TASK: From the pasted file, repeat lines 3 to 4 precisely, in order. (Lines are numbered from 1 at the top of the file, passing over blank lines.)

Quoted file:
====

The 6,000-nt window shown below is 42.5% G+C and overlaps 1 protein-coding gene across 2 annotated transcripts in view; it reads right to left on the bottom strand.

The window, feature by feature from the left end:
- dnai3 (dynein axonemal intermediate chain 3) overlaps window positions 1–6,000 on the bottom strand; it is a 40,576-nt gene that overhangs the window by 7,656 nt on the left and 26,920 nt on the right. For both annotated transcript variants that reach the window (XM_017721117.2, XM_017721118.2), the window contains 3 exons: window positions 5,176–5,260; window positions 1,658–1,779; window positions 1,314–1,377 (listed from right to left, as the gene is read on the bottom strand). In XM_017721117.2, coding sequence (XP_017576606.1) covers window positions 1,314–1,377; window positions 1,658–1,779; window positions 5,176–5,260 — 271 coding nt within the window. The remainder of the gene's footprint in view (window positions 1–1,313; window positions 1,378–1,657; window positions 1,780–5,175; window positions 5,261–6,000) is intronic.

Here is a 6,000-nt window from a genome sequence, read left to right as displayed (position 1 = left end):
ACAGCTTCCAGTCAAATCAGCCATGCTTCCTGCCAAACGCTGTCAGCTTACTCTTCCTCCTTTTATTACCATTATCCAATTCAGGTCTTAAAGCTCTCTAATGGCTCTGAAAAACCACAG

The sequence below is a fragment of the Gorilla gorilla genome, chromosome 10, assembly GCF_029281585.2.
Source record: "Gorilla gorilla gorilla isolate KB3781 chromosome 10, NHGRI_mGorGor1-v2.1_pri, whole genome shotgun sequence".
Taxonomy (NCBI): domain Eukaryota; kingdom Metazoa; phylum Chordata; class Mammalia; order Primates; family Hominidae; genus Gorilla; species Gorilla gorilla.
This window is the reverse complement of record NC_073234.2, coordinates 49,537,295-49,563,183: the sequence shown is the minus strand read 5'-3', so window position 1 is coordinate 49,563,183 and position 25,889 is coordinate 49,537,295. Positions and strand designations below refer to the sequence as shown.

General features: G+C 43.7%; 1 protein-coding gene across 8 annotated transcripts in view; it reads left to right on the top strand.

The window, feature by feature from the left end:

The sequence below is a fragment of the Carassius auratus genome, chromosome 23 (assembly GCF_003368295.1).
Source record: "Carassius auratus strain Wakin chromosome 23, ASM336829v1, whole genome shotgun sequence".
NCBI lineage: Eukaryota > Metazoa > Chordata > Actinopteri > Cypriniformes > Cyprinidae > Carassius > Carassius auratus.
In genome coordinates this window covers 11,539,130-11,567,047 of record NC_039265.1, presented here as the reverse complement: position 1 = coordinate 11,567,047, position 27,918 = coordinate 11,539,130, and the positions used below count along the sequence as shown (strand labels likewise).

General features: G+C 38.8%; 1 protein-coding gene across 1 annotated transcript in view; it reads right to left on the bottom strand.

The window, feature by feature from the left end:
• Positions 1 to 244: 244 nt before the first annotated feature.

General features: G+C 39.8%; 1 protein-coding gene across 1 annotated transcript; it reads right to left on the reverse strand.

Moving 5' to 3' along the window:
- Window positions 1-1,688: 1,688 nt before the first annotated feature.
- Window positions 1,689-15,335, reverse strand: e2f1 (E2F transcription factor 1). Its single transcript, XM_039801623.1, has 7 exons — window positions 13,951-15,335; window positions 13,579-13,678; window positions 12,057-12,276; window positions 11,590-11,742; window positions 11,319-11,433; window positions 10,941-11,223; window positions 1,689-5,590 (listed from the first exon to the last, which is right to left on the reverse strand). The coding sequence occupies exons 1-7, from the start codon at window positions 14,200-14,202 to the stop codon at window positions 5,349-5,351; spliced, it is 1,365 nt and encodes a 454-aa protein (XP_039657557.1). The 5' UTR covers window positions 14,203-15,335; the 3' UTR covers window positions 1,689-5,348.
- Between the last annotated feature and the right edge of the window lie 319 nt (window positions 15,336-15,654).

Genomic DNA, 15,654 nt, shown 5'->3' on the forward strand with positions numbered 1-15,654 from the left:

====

- dnai3 (dynein axonemal intermediate chain 3) overlaps window positions 1–6,000 on the bottom strand; it is a 40,576-nt gene that overhangs the window by 7,656 nt on the left and 26,920 nt on the right. For both annotated transcript variants that reach the window (XM_017721117.2, XM_017721118.2), the window contains 3 exons: window positions 5,176–5,260; window positions 1,658–1,779; window positions 1,314–1,377 (listed from right to left, as the gene is read on the bottom strand). In XM_017721117.2, coding sequence (XP_017576606.1) covers window positions 1,314–1,377; window positions 1,658–1,779; window positions 5,176–5,260 — 271 coding nt within the window. The remainder of the gene's footprint in view (window positions 1–1,313; window positions 1,378–1,657; window positions 1,780–5,175; window positions 5,261–6,000) is intronic.

Here is a 6,000-nt window from a genome sequence, read left to right as displayed (position 1 = left end):